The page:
Engineering & Technology
August 10, 2022

Improving the safety of unmanned aerial systems: A fuzzy logic–AI approach

With their ever-increasing capabilities and applications, the use of unmanned aerial systems (UAS) is set to soar. This creates an urgent need for solutions that safely manage UAS operations in congested low-altitude airspace. Some advanced UAS-control methods are based on reinforcement learning techniques, but these are not yet fully validated. Taking a fuzzy logic-based approach to this problem are Dr Timothy Arnett and colleagues at Thales Avionics Inc, USA. The team is developing important and safe standards for the implementation of AI-controlled UAS.

An unmanned aerial system (UAS), or drone, is an aircraft designed to operate autonomously or be piloted remotely. Recent advances in UAS technology have led to an increase in their use, with applications in areas including delivery services, firefighting, surveillance, and reconnaissance tasks. As our reliance on the technology grows, there is now a crucial need for capable advanced control systems which can optimise performance and computational efficiency, while enabling a robust adaptability to changing scenarios.

‘Many advanced UAS control methods use artificial intelligence and machine learning reinforcement learning techniques,’ explains Dr Timothy Arnett at Thales Avionics Inc, USA. These systems can improve their performance by experiencing new data, and reinforcing the behaviours which lead to better outcomes, as specified by a user. Yet in many scenarios, there is some way to go before the level of control which Arnett describes can be achieved.

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Together with Thales Avionics colleagues including Dr Nicholas Ernest, Arnett employs an advanced set of tools to address this complex problem. The team aims to develop new control methods, and then verify them to ensure that they adhere to strict safety specifications. The team uses mathematically rigorous techniques known as ‘formal methods’. As Arnett continues, ‘these formal methods can facilitate more widespread adoption and implementation of advanced AI control of UAS in mission or safety-critical systems.’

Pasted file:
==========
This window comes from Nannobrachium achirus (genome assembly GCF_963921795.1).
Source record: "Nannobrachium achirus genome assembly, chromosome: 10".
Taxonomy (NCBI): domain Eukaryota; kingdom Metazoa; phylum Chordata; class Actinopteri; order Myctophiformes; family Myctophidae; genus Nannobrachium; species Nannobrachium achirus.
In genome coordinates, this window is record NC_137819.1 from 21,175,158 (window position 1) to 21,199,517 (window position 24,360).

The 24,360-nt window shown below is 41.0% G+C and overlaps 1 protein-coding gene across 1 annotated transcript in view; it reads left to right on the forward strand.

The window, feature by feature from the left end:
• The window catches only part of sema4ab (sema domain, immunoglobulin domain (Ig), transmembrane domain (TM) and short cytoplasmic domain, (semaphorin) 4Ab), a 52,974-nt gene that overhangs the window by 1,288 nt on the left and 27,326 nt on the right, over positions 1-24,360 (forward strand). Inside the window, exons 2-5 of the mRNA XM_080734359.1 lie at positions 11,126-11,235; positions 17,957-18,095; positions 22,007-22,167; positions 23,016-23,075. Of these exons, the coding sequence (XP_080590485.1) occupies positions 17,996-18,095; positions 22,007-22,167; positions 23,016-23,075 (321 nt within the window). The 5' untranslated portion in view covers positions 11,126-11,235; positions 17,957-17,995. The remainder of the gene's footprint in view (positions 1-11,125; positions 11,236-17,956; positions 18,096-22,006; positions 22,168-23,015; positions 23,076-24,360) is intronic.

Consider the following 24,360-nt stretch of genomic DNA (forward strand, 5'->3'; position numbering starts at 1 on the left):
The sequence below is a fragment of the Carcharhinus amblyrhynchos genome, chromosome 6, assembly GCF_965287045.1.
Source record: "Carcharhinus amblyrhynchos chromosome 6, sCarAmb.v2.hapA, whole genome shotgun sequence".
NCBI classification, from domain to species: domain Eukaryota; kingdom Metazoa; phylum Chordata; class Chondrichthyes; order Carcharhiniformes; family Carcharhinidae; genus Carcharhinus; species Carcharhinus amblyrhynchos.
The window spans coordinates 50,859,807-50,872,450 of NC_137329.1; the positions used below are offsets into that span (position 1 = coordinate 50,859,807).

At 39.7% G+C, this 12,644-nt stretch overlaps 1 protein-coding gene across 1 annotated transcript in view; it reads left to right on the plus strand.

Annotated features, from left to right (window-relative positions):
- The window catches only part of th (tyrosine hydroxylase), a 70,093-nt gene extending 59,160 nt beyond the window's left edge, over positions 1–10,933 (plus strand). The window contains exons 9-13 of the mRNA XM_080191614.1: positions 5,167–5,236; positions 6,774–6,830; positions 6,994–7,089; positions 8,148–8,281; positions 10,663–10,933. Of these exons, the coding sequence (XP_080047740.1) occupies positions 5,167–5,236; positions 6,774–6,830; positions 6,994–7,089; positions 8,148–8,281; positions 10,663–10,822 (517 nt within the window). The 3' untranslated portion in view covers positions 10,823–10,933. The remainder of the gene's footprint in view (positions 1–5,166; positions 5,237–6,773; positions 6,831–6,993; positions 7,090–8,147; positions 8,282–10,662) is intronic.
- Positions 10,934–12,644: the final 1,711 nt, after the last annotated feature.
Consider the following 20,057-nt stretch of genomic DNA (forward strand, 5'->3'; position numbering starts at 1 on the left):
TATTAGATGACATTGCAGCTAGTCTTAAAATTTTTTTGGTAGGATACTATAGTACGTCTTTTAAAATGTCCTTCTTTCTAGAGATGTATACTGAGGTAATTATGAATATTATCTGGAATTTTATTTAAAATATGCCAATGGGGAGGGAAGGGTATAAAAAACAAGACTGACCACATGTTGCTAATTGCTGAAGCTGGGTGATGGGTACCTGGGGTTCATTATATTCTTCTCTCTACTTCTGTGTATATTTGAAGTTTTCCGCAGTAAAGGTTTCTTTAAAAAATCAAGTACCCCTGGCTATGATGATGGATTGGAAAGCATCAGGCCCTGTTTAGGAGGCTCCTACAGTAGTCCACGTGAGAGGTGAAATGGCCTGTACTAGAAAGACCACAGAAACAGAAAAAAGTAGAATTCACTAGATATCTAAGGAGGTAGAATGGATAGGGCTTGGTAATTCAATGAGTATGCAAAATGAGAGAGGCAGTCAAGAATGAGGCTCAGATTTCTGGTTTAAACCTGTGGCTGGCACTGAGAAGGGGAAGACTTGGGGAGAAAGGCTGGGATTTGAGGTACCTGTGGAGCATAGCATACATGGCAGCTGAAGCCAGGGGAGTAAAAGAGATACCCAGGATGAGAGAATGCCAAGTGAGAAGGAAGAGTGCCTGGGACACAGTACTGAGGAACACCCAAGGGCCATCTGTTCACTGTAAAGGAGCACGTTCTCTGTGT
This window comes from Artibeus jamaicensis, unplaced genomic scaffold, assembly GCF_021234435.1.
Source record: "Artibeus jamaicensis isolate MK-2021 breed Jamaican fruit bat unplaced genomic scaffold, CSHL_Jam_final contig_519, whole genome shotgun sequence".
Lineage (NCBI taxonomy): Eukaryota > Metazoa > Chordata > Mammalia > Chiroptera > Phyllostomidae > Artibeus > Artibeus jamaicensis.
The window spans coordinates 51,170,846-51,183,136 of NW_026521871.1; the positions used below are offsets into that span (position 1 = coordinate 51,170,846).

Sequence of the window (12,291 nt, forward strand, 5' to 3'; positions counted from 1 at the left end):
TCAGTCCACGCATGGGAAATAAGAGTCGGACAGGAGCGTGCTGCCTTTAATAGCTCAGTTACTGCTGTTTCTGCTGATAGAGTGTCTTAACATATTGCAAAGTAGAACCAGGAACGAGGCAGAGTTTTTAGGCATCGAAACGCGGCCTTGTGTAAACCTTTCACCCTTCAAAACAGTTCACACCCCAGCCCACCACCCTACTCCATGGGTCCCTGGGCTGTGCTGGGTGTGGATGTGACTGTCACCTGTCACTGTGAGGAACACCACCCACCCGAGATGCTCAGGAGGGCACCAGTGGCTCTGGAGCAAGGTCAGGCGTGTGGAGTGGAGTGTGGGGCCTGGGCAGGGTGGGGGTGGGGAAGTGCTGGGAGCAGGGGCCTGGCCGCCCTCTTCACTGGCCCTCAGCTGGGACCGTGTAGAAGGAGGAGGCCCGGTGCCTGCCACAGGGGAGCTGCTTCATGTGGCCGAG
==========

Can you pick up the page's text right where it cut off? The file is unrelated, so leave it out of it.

Formal methods

Many techniques are available to analyse how well a system adheres to its specifications. AI verification methods can be done through numerical approaches – but these have their drawbacks. For example, Monte Carlo techniques rely on repeated random sampling to obtain numerical results, but it isn’t clear how much sampling is enough to verify a system. In addition, numerical evaluations can only identify when the specification fails, so they cannot guarantee that the system is correct every time.

Arnett and colleagues have designed a system where a UAS can generate optimised fuzzy trees as they navigate complex and unfamiliar environments.

When higher levels of correctness are required, such as systems where safety standards are critical, formal methods are worthwhile. Arnett explains, ‘formal methods provide mathematically rigorous techniques for the design, specification, and verification of these systems.’ In their previous research, Arnett and his team have used these methods to evaluate the safety of control systems for UASs.

Navigational safety

In a recent study, Arnett and colleagues established new safety specifications for the behaviour of a reinforcement learning-based AI system for controlling a UAS. Here, the UAS is programmed to navigate within a virtual, pre-defined boundary, or ‘corridor’. The walls of this corridor represent the bounds in which the UAS can safely operate as it moves along its intended path. This allows the device to deviate slightly from its path, as it avoids obstacles like birds and other drones or is blown slightly off course in windy conditions.

Arnett and colleagues established new safety specifications for the behaviour of a reinforcement learning-based AI system for controlling a UAS. metamorworks/Shutterstock.com

Within this corridor, the UAS manoeuvres and logs designated targets scattered through the environment. To track its distance from the corridor boundaries, it uses five distance sensors, or whiskers, positioned on its front and sides. Targets are then collected using a capture sensor positioned in front of the UAS. With these constraints in mind, the team could then create safety specifications to accommodate them.

Genetic fuzzy trees

As the behaviour of a UAS is not known before it attempts to navigate its corridor, the team employed reinforcement learning to develop their advanced control system. For this, they used an innovative AI method, named a genetic fuzzy tree (GFT). Requiring little-to-no knowledge of the optimal behaviour required to navigate a UAS, GFTs work by combining a technique named fuzzy logic with a technique for finding optimal solutions to a problem, based on Darwin’s theory of natural selection.

Fuzzy logic accounts for the fact that a certain conclusion may not be completely true or false: instead, it will often have some degree of vagueness, or fuzziness associated with it. With this in mind, it can mathematically quantify the validity of a conclusion as lying somewhere between 0 and 1 – with 0 being completely false, and 1 being completely true.

Based on this logic, fuzzy trees are made up of a number of fuzzy inference systems, which are known for their robustness, their ability to approximate outcomes, and ability to represent inputs and their outputs using language. By incorporating these systems into branching networks, the researchers significantly enhanced their scalability, allowing them to incorporate many more inputs than previous techniques. This allows detailed approximations to be carried out incredibly efficiently, allowing users to solve far more complex problems.